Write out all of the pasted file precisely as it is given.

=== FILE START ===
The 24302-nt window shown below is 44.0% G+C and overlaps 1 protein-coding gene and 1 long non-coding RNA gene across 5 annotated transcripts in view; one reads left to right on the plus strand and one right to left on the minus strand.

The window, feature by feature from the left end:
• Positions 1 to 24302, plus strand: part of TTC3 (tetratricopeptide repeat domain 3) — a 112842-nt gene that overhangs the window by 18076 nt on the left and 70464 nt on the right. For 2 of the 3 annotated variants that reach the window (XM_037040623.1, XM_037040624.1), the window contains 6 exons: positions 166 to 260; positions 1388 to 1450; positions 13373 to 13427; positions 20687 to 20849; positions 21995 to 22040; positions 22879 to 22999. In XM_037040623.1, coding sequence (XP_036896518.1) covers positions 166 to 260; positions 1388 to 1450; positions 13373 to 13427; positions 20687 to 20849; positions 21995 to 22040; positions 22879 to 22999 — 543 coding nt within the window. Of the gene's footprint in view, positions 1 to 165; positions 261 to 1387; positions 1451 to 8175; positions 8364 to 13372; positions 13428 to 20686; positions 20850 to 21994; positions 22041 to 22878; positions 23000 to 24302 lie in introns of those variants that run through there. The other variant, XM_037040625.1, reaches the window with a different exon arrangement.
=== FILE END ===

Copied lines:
The 24302-nt window shown below is 44.0% G+C and overlaps 1 protein-coding gene and 1 long non-coding RNA gene across 5 annotated transcripts in view; one reads left to right on the plus strand and one right to left on the minus strand.

The window, feature by feature from the left end:
• Positions 1 to 24302, plus strand: part of TTC3 (tetratricopeptide repeat domain 3) — a 112842-nt gene that overhangs the window by 18076 nt on the left and 70464 nt on the right. For 2 of the 3 annotated variants that reach the window (XM_037040623.1, XM_037040624.1), the window contains 6 exons: positions 166 to 260; positions 1388 to 1450; positions 13373 to 13427; positions 20687 to 20849; positions 21995 to 22040; positions 22879 to 22999. In XM_037040623.1, coding sequence (XP_036896518.1) covers positions 166 to 260; positions 1388 to 1450; positions 13373 to 13427; positions 20687 to 20849; positions 21995 to 22040; positions 22879 to 22999 — 543 coding nt within the window. Of the gene's footprint in view, positions 1 to 165; positions 261 to 1387; positions 1451 to 8175; positions 8364 to 13372; positions 13428 to 20686; positions 20850 to 21994; positions 22041 to 22878; positions 23000 to 24302 lie in introns of those variants that run through there. The other variant, XM_037040625.1, reaches the window with a different exon arrangement.